``Social security will be there when I retire,'' Brandorff says. ``I don't think most people who understand how social security works worry about it. However, the benefits may not be as great.''
Also, social security payments are now taxable for some people, a change many thought would not happen. If that change can be made, the reasoning goes, some changes in benefits may also occur. Developments like these, Brandorff believes, make it even more important for individuals to strengthen the two other legs of what is often called a ``three-legged stool'' of social security, the company pension, and individual savings and investments.
Another advantage to starting to save early, he says, is convenience. ``Before the mid-30s or early 40s, it is simply more convenient to save for retirement.'' With enough time, and helped by the magic of compound interest, you don't have to put away as much each year to arrive at a comfortable nest egg, if you have 25 or more years to save.
In addition to requiring smaller bits out of your paycheck, the options are greater for those who start young. While people with only a decade or so left until retirement should be careful about where they put their money, to cut down on risks as much as possible, younger people can and often do try investments with greater growth potential -- but also greater risk. If some of those risks don't pan out, you have time to make up any losses.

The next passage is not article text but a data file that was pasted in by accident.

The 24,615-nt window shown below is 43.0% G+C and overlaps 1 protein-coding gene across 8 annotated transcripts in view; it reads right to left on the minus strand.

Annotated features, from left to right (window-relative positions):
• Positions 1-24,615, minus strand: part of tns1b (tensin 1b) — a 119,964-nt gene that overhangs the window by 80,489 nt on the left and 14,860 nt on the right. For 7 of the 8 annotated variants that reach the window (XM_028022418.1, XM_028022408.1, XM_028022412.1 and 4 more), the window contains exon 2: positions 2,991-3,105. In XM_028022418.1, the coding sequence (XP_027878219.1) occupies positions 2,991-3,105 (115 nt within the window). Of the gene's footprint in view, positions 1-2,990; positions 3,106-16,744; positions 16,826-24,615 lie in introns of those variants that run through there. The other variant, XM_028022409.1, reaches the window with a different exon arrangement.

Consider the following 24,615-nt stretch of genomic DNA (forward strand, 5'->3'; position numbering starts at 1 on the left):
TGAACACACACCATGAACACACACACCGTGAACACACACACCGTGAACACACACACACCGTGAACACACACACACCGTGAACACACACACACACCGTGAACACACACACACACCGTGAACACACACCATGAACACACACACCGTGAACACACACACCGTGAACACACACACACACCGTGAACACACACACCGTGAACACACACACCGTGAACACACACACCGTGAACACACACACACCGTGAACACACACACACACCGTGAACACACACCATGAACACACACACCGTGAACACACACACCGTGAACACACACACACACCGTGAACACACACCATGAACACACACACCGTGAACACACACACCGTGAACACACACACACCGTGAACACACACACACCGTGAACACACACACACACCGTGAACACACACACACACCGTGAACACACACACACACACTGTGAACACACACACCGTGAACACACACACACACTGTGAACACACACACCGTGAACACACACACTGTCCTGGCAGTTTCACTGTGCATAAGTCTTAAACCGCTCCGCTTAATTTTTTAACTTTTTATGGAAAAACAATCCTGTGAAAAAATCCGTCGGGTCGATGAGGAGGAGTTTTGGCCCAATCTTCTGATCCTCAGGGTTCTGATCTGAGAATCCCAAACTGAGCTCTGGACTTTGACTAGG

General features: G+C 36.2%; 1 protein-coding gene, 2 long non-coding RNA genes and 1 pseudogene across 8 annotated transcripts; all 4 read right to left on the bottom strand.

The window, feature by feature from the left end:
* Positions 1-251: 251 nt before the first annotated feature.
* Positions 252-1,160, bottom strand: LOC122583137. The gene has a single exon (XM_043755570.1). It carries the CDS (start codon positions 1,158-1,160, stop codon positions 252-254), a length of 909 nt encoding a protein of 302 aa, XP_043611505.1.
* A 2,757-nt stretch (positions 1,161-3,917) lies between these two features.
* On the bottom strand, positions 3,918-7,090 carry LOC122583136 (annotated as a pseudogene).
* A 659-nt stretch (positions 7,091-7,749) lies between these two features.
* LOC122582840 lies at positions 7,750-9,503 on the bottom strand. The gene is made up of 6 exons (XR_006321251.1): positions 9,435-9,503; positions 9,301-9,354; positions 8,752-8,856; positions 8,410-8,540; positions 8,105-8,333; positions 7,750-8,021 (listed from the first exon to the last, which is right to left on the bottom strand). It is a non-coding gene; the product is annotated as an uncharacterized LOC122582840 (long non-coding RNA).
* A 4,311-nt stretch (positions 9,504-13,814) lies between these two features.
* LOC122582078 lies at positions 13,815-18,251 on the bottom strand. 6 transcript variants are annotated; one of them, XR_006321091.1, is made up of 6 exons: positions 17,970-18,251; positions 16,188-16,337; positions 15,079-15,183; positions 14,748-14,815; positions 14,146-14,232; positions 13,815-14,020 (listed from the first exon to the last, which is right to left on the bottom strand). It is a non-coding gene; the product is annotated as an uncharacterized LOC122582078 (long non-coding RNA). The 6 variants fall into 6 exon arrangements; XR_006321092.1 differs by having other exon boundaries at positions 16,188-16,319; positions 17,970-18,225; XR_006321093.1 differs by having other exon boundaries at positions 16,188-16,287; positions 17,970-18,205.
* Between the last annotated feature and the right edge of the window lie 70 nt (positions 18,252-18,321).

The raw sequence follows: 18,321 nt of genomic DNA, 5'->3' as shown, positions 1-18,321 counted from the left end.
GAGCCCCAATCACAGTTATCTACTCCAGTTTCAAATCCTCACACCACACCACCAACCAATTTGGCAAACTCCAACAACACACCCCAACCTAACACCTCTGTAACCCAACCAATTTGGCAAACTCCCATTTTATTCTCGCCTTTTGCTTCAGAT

While a 55-year-old might never include antiques, stocks of new high-tech companies, or aggressive-growth mutual funds in a retirement portfolio, such investments might be just the thing for a 35- or 40-year-old. If one of those fast-growing companies instead makes a fast exit from the business world -- as long as you have other more stable investments to help cushion the loss -- there will be time to look for new and, if possible, more-winning investments.
But what do you do if you think your paychack is tapped to its limit -- that after mortgage payments, clothes, food, education costs, insurance, and other bills, there's nothing left for retirement savings?
First, start small. Even without the deduction, IRAs can still build up to a sizable level with the help of tax-free compounding. Don't be put off by the $2,000-a-year level. If you can put in only a couple hundred dollars a year to start, do that. Many banks and thrifts have very low limits for IRA deposits. You may be able to keep an IRA fed for as little as $25 to $50 a month.
If your company has a 401(k) salary reduction plan -- or 403(b) for teachers and nonprofit organizations -- look into it. (If there isn't such a plan, see what you can do to get one started.)
Because contributions to 401(k) and 403(b) plans do not count as part of your taxable income, putting money in one may not hurt as much as you think. Putting 5 percent of your salary in a 401(k), for example, may cut your take-home pay by only 2 or 3 percent.
Another idea, but probably for those with a little more money to work with, is to aim for early retirement. Several people have saved, invested, or started businesses with the idea that they were going to retire -- or at least stop working so hard -- by the time they were 55 or perhaps younger.
When they get to 55, they may decide to keep working -- many people do -- but having that head start has given them an even greater cushion for retirement.
This strategy, like others mentioned in this article, still requires a change in thinking: Saving for retirement is not just for the last decade or so of work; it has to begin decades before the retirement party.